Whitefish Bay-based Sendik’s Food Markets has partnered with Concordia University Wisconsin in Mequon to offer a scholarship program aimed at training future managers for its stores.
The Sendik’s Food Markets Scholars Retail Management Program will enroll six students in the fall, each with a $5,000 scholarship. The scholarship is renewable for four years.
During the school year, Sendik’s Scholars will take courses in Concordia’s School of Business Administration, including its existing communication and retail management courses and three newly created courses – Grocery Retail 1, 2 and 3, said David Borst, dean of the School of Business Administration.
Each summer, Sendik’s Scholars will be placed in an internship in the Sendik’s organization, with opportunities to advance as they gain experience. The total internship requirement is 240 hours.
Upon graduating, the scholarship recipients will be placed in a mid-level management role within the Sendik’s organization, where they will manage up to 60 employees and oversee millions of dollars worth of inventory.
The program will provide Concordia students with leadership training and job security coming out of school while supporting the school’s efforts to fulfill employment opportunities in the community, Borst said.
“There’s a disconnect for a lot of jobs out there,” Borst said. “We’re certainly a believer here that really it’s important for us as a business school to marry up with businesses and meet their needs.”
Ted Balistreri, Sendik’s co-owner, will help to develop the Sendik’s Scholars Program coursework, and Concordia’s existing faculty will teach the courses, Borst said.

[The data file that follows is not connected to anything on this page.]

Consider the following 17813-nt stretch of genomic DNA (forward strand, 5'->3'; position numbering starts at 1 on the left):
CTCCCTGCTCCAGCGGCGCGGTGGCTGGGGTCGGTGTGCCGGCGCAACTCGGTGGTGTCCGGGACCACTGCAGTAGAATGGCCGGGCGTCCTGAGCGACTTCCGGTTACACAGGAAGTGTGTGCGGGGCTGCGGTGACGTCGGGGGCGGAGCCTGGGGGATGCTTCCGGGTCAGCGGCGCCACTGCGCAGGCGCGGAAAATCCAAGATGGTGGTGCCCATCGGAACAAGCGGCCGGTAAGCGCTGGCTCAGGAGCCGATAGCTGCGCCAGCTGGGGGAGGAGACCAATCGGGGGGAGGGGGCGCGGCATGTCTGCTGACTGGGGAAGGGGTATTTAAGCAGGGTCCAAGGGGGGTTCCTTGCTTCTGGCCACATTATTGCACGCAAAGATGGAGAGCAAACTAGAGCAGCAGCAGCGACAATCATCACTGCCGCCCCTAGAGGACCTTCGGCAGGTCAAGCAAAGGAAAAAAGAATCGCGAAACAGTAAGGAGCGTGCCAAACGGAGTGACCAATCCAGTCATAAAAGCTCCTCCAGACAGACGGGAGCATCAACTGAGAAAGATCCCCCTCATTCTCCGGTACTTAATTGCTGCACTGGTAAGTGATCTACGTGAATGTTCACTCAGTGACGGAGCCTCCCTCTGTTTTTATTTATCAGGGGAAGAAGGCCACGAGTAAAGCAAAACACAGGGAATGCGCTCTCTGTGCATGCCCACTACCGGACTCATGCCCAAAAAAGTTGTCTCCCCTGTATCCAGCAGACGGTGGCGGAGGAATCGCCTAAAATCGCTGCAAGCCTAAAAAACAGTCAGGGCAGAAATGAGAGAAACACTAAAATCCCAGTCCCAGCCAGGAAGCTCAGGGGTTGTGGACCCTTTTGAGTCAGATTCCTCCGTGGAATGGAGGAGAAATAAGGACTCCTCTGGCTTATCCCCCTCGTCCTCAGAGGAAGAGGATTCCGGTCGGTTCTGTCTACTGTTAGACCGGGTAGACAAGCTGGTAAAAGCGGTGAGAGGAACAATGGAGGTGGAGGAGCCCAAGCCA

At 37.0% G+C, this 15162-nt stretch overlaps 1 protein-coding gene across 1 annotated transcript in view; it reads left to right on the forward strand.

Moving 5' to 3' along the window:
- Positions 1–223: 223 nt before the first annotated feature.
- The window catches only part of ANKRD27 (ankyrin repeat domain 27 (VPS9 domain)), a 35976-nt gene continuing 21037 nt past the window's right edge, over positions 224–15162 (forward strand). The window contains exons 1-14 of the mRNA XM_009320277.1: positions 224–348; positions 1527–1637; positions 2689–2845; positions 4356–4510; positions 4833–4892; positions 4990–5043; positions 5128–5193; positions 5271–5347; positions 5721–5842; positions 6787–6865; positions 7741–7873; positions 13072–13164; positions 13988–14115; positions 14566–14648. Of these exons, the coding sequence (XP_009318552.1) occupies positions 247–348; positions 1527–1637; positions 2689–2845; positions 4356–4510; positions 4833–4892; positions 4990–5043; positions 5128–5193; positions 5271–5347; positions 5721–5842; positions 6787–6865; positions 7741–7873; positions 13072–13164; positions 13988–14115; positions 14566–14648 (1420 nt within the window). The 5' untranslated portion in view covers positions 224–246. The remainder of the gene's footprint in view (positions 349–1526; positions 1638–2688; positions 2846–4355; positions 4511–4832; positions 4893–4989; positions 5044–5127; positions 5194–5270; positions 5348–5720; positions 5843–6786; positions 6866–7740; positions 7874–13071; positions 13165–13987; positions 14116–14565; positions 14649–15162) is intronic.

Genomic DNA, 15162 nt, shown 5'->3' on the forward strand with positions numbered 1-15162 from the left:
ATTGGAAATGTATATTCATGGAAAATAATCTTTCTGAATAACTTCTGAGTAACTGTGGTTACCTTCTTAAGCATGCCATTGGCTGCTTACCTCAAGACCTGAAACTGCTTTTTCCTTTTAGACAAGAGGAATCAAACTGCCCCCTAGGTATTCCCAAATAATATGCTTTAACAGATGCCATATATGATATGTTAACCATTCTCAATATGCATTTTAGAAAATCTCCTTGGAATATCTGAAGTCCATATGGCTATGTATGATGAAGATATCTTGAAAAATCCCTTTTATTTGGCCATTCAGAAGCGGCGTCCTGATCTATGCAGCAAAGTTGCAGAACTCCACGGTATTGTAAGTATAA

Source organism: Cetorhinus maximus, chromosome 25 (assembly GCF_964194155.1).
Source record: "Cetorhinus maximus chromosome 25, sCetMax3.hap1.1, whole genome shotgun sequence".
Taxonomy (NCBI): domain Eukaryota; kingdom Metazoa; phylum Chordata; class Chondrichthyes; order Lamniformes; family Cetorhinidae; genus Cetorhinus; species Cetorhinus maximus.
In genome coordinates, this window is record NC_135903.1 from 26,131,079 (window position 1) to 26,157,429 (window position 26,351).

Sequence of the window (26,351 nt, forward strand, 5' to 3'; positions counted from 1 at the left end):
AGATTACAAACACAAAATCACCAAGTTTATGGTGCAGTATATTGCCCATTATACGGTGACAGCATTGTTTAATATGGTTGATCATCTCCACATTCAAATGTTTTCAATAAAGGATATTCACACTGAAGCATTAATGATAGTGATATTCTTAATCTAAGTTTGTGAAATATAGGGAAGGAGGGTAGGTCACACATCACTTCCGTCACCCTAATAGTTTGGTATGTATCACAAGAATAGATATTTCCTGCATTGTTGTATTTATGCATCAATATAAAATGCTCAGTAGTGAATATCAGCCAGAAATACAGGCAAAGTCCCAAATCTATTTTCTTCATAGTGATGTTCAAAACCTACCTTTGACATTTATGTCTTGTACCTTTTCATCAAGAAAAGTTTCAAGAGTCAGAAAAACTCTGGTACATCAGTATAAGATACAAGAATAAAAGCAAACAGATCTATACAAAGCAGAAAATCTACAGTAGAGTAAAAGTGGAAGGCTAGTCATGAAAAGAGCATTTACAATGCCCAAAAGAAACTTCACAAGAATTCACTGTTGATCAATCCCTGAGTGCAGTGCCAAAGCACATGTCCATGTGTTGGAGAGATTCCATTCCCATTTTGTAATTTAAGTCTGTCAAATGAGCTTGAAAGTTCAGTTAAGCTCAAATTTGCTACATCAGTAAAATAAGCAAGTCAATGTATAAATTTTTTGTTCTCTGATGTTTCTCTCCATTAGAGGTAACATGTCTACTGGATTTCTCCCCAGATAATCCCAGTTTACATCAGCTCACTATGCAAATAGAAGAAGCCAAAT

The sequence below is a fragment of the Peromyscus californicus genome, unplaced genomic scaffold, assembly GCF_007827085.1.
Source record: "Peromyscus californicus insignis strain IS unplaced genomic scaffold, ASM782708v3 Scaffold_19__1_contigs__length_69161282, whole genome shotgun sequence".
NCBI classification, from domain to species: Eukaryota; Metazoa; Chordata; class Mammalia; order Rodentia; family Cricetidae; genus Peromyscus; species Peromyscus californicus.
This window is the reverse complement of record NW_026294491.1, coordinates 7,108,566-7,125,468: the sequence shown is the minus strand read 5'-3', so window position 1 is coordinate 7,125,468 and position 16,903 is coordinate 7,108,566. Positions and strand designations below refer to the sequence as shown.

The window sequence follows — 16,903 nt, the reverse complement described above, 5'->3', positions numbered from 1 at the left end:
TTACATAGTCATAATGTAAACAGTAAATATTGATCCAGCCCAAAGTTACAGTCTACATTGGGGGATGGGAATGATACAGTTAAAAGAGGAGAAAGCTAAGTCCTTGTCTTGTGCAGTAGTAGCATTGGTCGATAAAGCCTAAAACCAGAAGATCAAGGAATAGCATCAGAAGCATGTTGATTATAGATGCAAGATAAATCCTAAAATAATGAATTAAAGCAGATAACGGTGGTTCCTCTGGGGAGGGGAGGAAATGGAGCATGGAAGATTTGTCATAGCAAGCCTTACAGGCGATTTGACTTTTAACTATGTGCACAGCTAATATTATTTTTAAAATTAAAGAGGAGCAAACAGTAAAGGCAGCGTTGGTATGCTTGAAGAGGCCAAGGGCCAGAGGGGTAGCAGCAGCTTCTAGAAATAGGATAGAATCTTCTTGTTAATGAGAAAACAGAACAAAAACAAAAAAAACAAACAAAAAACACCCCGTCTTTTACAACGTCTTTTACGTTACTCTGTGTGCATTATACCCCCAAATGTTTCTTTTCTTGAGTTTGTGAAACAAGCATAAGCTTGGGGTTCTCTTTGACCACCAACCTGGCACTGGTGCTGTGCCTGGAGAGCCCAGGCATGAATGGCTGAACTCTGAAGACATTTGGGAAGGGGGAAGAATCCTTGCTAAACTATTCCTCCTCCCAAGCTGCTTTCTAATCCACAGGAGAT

“We hope to let young people know about these jobs from the inside out,” he said.
Sendik’s chose Concordia because the cultures of the organizations were a match, with emphasis on values and work ethic, Balistreri said.
“They’re a good-sized match for us. We like the fact that they’re a local university, obviously we’re a local company,” he said. “In discussing with them, they were willing to develop a program around our needs and make it very meaningful for the students and for us.”
The partnership affords students in Concordia’s business school the opportunity to gain real life business skills, Balistreri said. They’ll start in entry level operational positions at area stores and work up from there.
“It’s really going to be a bottom up type of program,” he said. “It’s similar to what a lot of our leaders have done.”
Sendik’s is committed to an annual $30,000 investment for the foreseeable future, Balistreri said. The family plans to continue opening stores throughout the area, making additional management positions available.
“This will not be able to fulfill all of our management needs as a company,” he said. “We have roughly 175 management positions at our company and growing. We’re hoping this will be a nice supplement to the growing needs of our company.”
Historically speaking, a program like Sendik’s Scholars would not be tackled by a four-year university, but Sendik’s was looking for candidates with strong critical thinking, technical, entrepreneurial, leadership and communication skills to fill its management positions, Borst said.
Concordia is no stranger to corporate partnerships. It also offers a sports management program in cooperation with Elite Sports Clubs, which has five locations in the Milwaukee area, and a hospitality program partnership with a Milwaukee hospitality company.
The school’s baseball team, the Lakeshore Chinooks, is sponsored by Grafton manufacturer Kapco Inc.
“We are a university that’s willing to make changes in our curriculum and do things differently to accommodate a business,” Borst said. “A lot of schools are simply not providing the workforce the workers they need.”
Sendik’s is helping Concordia review applicants for the program. Balistreri is seeking candidates who understand the company’s approach and want to be a part of a local family business that makes a difference in people’s lives.
“We’re looking for somebody who can understand the servant leadership model that we employ at our company, along with the interpersonal skills to handle a diverse workplace and ever-changing grocery environment,” Balistreri said. “It’s really an effort on our part to introduce college aged students to the dynamic retail environment and help them understand that a meaningful career is available to them in this industry.”